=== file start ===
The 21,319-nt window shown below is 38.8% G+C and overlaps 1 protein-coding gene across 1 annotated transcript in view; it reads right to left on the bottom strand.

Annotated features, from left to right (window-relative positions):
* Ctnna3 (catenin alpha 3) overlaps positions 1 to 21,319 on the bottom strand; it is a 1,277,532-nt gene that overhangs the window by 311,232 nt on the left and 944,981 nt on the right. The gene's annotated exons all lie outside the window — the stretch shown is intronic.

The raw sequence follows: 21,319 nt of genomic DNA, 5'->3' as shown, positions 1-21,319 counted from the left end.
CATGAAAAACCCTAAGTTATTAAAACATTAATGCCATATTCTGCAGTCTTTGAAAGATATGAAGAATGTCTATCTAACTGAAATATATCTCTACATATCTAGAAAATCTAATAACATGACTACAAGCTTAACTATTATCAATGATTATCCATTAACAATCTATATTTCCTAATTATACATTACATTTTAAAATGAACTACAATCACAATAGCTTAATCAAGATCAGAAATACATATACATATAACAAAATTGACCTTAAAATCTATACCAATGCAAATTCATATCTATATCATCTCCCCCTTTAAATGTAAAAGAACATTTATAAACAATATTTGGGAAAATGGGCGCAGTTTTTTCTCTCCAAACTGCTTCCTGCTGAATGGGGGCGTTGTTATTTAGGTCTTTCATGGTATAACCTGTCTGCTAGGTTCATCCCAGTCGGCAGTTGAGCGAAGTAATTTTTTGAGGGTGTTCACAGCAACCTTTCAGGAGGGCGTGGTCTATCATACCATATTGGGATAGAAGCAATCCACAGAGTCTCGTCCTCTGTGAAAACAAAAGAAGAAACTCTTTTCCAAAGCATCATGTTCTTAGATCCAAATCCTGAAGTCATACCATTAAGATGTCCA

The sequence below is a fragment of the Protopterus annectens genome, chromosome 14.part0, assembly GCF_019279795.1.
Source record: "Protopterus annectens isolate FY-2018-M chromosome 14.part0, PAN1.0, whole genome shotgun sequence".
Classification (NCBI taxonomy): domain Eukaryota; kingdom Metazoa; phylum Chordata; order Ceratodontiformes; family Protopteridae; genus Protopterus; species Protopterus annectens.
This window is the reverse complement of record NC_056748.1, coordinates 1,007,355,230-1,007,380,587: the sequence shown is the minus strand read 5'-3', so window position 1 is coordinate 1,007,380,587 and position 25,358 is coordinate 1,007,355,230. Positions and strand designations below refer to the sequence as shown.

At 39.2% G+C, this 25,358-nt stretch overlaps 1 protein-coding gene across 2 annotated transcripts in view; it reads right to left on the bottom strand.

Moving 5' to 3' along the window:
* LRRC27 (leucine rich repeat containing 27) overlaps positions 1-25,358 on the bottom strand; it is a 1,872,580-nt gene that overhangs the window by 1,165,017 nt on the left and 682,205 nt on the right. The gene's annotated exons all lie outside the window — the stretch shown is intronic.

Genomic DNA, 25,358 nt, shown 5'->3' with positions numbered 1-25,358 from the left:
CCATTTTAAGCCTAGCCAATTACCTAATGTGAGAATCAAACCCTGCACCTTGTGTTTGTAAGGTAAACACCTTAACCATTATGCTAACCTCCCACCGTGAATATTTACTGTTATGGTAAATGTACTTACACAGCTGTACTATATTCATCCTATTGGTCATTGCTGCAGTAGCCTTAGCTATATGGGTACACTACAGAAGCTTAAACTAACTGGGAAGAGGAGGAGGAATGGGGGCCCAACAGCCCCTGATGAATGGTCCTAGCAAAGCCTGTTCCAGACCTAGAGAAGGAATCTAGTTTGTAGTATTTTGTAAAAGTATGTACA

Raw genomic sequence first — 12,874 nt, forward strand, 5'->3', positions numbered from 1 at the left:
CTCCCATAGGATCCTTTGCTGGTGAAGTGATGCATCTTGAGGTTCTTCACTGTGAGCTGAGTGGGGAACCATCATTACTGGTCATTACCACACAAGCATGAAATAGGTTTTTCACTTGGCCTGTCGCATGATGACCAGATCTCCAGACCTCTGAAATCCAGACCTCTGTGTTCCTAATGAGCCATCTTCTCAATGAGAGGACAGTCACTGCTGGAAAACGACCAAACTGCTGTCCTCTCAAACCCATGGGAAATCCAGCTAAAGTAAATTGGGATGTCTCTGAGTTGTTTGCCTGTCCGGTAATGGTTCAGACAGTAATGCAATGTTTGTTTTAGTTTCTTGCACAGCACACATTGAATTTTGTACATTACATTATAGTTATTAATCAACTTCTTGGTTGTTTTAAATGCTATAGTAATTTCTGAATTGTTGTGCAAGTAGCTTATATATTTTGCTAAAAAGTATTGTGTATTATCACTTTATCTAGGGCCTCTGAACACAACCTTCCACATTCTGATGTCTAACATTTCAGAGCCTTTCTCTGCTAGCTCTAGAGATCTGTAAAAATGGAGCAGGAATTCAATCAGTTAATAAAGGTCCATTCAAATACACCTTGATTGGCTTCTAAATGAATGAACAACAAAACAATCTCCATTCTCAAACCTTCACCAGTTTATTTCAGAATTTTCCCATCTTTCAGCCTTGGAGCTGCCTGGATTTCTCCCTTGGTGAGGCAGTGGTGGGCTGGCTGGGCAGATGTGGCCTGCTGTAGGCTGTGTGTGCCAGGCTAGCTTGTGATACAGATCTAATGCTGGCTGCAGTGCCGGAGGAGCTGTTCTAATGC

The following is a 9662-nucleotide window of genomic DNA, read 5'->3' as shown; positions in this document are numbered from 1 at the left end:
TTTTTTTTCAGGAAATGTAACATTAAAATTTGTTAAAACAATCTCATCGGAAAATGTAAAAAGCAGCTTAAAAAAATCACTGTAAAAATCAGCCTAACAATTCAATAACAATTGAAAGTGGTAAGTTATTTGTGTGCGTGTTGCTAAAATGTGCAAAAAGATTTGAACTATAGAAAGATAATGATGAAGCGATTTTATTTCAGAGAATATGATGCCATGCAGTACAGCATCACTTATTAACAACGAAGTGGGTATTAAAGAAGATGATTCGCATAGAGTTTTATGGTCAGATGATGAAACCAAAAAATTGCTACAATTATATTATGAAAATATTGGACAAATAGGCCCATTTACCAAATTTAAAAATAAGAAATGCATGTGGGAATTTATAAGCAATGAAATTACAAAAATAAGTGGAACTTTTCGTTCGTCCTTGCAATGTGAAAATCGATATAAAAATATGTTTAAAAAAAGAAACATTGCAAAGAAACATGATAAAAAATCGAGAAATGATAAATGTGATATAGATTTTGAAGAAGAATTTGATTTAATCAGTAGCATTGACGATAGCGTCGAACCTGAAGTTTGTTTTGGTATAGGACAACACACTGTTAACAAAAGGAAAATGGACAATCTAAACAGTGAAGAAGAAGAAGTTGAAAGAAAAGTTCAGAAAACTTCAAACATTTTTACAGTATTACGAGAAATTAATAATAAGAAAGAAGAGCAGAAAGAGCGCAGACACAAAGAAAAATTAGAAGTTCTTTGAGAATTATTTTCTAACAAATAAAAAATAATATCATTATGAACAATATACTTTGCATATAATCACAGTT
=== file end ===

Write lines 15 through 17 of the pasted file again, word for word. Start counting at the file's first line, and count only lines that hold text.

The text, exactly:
Raw genomic sequence first — 12,874 nt, forward strand, 5'->3', positions numbered from 1 at the left:
CTCCCATAGGATCCTTTGCTGGTGAAGTGATGCATCTTGAGGTTCTTCACTGTGAGCTGAGTGGGGAACCATCATTACTGGTCATTACCACACAAGCATGAAATAGGTTTTTCACTTGGCCTGTCGCATGATGACCAGATCTCCAGACCTCTGAAATCCAGACCTCTGTGTTCCTAATGAGCCATCTTCTCAATGAGAGGACAGTCACTGCTGGAAAACGACCAAACTGCTGTCCTCTCAAACCCATGGGAAATCCAGCTAAAGTAAATTGGGATGTCTCTGAGTTGTTTGCCTGTCCGGTAATGGTTCAGACAGTAATGCAATGTTTGTTTTAGTTTCTTGCACAGCACACATTGAATTTTGTACATTACATTATAGTTATTAATCAACTTCTTGGTTGTTTTAAATGCTATAGTAATTTCTGAATTGTTGTGCAAGTAGCTTATATATTTTGCTAAAAAGTATTGTGTATTATCACTTTATCTAGGGCCTCTGAACACAACCTTCCACATTCTGATGTCTAACATTTCAGAGCCTTTCTCTGCTAGCTCTAGAGATCTGTAAAAATGGAGCAGGAATTCAATCAGTTAATAAAGGTCCATTCAAATACACCTTGATTGGCTTCTAAATGAATGAACAACAAAACAATCTCCATTCTCAAACCTTCACCAGTTTATTTCAGAATTTTCCCATCTTTCAGCCTTGGAGCTGCCTGGATTTCTCCCTTGGTGAGGCAGTGGTGGGCTGGCTGGGCAGATGTGGCCTGCTGTAGGCTGTGTGTGCCAGGCTAGCTTGTGATACAGATCTAATGCTGGCTGCAGTGCCGGAGGAGCTGTTCTAATGC

The following is a 9662-nucleotide window of genomic DNA, read 5'->3' as shown; positions in this document are numbered from 1 at the left end: